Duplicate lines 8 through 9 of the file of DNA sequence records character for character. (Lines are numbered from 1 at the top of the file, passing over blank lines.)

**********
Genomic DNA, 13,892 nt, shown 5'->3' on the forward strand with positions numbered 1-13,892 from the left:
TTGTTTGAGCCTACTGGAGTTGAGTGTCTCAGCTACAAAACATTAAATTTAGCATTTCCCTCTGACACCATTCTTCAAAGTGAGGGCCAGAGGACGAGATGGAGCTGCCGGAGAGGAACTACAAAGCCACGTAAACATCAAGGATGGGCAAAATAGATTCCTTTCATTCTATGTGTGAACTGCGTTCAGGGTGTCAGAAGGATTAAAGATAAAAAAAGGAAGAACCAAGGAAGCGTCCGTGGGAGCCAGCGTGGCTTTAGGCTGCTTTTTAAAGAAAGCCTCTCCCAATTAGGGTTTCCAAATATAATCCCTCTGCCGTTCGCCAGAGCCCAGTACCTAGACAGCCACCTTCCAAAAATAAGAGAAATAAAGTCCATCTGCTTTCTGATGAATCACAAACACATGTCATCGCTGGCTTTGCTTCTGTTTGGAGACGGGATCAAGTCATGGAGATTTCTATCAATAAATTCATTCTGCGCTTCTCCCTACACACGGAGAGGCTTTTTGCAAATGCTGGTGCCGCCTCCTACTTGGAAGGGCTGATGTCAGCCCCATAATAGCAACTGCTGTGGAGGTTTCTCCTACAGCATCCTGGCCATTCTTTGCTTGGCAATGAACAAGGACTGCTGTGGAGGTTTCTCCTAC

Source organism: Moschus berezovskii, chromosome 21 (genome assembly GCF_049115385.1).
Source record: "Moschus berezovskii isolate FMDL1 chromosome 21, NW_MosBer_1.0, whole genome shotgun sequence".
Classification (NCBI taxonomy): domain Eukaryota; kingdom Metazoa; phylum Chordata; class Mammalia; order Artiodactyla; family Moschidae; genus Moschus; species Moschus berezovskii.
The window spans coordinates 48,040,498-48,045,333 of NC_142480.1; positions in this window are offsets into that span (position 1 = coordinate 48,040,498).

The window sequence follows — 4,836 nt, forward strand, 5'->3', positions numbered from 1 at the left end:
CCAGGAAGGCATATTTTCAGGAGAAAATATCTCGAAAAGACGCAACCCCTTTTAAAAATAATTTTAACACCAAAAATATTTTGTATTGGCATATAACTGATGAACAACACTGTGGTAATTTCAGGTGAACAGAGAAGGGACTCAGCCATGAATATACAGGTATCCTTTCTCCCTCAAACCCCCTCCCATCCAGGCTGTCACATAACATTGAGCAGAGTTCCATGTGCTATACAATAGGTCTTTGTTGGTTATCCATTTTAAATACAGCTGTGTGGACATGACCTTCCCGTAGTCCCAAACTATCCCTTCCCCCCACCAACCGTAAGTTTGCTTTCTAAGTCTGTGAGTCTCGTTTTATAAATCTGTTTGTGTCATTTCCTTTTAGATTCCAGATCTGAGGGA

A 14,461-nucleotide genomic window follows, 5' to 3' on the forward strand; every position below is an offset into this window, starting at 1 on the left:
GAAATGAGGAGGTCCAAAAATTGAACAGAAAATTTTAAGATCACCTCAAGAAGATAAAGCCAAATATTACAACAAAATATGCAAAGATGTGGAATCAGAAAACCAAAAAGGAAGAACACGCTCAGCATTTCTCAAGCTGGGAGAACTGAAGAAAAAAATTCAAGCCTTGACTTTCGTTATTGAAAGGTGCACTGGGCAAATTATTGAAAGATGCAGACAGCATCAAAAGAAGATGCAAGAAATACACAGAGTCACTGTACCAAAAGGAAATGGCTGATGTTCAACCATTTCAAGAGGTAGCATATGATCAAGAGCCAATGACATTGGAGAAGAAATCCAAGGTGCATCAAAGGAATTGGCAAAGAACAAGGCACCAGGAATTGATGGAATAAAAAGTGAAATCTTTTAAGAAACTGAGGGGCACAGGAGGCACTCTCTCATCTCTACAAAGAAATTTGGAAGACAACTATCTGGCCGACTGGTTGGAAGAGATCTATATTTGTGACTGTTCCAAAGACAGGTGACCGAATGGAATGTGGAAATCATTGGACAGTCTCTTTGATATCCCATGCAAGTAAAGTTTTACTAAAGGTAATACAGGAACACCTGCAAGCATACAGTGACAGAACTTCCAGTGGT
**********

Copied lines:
CCAGGAAGGCATATTTTCAGGAGAAAATATCTCGAAAAGACGCAACCCCTTTTAAAAATAATTTTAACACCAAAAATATTTTGTATTGGCATATAACTGATGAACAACACTGTGGTAATTTCAGGTGAACAGAGAAGGGACTCAGCCATGAATATACAGGTATCCTTTCTCCCTCAAACCCCCTCCCATCCAGGCTGTCACATAACATTGAGCAGAGTTCCATGTGCTATACAATAGGTCTTTGTTGGTTATCCATTTTAAATACAGCTGTGTGGACATGACCTTCCCGTAGTCCCAAACTATCCCTTCCCCCCACCAACCGTAAGTTTGCTTTCTAAGTCTGTGAGTCTCGTTTTATAAATCTGTTTGTGTCATTTCCTTTTAGATTCCAGATCTGAGGGA

A 14,461-nucleotide genomic window follows, 5' to 3' on the forward strand; every position below is an offset into this window, starting at 1 on the left: